O'Malley: Sparse debate schedule 'undemocratic'
© Getty

Former Maryland Gov. Martin O'Malley is keeping pressure on the Democratic National Committee (DNC) to increase the number of Democratic presidential debates.

"We're making a big mistake, as Democrats, if we try to limit debate and have an undemocratic process," O'Malley said Monday on MSNBC's "Andrea Mitchell Reports."

"Shame on us as a party if the DNC tries to limit debate and prevents us from being able to put forward a better path for our people that will make the economy work for all of us again," he said.


O'Malley — who trails front-runner Hillary ClintonHillary Diane Rodham ClintonCommunion vote puts spotlight on Hispanic Catholics Trump's biggest political obstacle is Trump The Memo: Some Democrats worry rising crime will cost them MORE and Sen. Bernie SandersBernie SandersOVERNIGHT ENERGY: Biden announces bipartisan infrastructure deal | DOJ backs Trump-era approval of Line 3 permit | Biden hits China on solar panels Biden says he won't sign bipartisan bill without reconciliation bill Business groups applaud bipartisan infrastructure deal MORE (I-Vt.) in recent polling — has sharply criticized the schedule of six Democratic primary debates this cycle.

During an interview with The Hill last week, O'Malley accused party insiders of attempting to steer the race in favor of Clinton. Sanders similarly said he was "disappointed" in the limited number of debates.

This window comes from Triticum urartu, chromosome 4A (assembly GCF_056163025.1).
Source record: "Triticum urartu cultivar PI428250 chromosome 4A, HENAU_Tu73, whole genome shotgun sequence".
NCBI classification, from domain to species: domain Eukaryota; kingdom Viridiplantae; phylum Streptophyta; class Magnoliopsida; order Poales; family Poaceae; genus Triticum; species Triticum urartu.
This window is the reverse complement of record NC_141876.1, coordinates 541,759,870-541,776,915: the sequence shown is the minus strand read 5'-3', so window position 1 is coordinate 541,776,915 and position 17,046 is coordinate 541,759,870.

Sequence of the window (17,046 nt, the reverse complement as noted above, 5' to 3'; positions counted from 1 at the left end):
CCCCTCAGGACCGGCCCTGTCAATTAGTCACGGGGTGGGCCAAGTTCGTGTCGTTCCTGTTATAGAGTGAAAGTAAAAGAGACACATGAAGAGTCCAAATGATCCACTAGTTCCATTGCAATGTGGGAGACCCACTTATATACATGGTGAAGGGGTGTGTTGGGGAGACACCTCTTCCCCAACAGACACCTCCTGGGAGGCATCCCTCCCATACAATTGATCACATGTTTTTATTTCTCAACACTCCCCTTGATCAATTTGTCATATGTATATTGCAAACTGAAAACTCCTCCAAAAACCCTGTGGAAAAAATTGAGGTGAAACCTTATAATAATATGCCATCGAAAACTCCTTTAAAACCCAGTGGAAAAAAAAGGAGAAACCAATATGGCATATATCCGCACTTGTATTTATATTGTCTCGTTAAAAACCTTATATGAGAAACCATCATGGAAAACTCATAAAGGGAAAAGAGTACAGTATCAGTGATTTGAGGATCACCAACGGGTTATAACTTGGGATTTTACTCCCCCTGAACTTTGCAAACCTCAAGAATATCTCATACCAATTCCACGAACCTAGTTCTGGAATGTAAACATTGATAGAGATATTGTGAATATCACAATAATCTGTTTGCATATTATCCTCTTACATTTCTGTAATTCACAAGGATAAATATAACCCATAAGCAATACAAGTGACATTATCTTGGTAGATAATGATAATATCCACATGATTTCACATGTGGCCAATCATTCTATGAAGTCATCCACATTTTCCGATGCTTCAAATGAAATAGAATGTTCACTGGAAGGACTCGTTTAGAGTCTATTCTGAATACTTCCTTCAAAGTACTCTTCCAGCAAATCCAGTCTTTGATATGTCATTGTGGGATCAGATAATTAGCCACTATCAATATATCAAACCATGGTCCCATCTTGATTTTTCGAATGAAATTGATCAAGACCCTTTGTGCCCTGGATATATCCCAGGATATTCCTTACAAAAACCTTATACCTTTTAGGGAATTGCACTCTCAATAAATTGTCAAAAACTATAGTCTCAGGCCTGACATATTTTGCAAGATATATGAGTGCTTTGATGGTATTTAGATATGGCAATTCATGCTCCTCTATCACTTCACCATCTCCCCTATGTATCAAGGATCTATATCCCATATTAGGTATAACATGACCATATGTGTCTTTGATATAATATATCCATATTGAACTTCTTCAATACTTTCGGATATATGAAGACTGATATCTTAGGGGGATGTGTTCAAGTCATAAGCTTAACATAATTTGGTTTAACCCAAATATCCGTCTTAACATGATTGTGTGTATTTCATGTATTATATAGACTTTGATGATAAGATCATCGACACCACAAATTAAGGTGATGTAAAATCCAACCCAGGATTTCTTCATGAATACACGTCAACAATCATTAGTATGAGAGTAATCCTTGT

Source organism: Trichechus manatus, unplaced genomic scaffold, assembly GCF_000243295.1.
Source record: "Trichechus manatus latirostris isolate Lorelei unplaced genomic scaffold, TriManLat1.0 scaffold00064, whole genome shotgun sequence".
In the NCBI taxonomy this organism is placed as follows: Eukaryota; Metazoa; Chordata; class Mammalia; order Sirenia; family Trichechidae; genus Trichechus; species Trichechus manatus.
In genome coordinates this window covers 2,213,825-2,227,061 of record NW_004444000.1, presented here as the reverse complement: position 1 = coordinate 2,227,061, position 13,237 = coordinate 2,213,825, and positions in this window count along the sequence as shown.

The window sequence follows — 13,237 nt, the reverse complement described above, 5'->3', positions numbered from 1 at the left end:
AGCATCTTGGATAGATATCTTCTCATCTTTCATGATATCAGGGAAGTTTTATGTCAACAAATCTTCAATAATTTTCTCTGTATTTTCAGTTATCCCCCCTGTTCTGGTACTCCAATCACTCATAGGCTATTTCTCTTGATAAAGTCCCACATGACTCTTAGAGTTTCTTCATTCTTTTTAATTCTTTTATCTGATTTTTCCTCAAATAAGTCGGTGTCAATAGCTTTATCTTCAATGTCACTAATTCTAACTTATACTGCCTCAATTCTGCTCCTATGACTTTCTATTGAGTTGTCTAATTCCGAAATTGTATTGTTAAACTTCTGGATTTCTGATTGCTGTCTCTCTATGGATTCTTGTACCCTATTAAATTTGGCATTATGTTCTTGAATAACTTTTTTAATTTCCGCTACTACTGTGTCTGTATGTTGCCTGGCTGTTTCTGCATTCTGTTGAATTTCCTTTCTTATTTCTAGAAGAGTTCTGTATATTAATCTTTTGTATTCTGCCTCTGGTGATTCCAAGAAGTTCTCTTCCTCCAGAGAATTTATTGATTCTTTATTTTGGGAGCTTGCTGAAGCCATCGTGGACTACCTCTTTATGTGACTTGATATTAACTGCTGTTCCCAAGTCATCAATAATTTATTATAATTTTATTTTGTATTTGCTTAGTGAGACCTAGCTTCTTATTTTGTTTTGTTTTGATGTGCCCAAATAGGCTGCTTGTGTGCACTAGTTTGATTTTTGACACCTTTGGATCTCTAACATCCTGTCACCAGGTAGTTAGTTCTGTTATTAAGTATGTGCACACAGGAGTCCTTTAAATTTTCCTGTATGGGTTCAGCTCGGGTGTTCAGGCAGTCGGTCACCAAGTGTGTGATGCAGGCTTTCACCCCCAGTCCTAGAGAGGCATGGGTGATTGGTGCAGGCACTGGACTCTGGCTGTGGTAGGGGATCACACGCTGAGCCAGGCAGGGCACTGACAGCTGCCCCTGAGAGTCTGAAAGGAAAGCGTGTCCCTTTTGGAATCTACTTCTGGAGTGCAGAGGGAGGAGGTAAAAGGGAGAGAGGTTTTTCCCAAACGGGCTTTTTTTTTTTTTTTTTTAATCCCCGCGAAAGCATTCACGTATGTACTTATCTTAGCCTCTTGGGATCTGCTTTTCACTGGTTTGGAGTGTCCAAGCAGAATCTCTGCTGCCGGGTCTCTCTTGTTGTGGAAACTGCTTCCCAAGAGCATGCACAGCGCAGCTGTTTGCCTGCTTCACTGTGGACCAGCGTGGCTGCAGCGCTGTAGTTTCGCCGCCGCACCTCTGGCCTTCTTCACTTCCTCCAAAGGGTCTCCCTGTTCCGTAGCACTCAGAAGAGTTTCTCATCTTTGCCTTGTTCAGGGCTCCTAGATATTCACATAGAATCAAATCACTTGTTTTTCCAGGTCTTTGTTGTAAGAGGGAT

DNC spokeswoman Holly Shulman reiterated on Monday that the party sees its current schedule as more than sufficient.

“We are thrilled the candidates are so eager to participate in our debates. We believe that six debates will give plenty of opportunity for the candidates to be seen side-by-side. I’m sure there will be lots of other forums for the candidates to make their case to voters, and that they will make the most out of every opportunity,” Shulman says.

The debates start in October, with one each in the early-voting states of Iowa, New Hampshire, South Carolina and Nevada. Leading into the 2008 presidential election, there were more than 20 Democratic debates.

O'Malley noted Monday that an estimated 24 million people tuned into last week's first Republican presidential debate in prime time, and he said Democrats should seek a large audience to advance their own ideas.

"I believe we need more debates, not fewer debates. And I think that it is outrageous, actually, that the DNC would try to make this process undemocratic by telling Iowa and New Hampshire that they can only have one debate before they make a decision," O'Malley said.

"People want a debate," O'Malley added. "They don't want a coronation."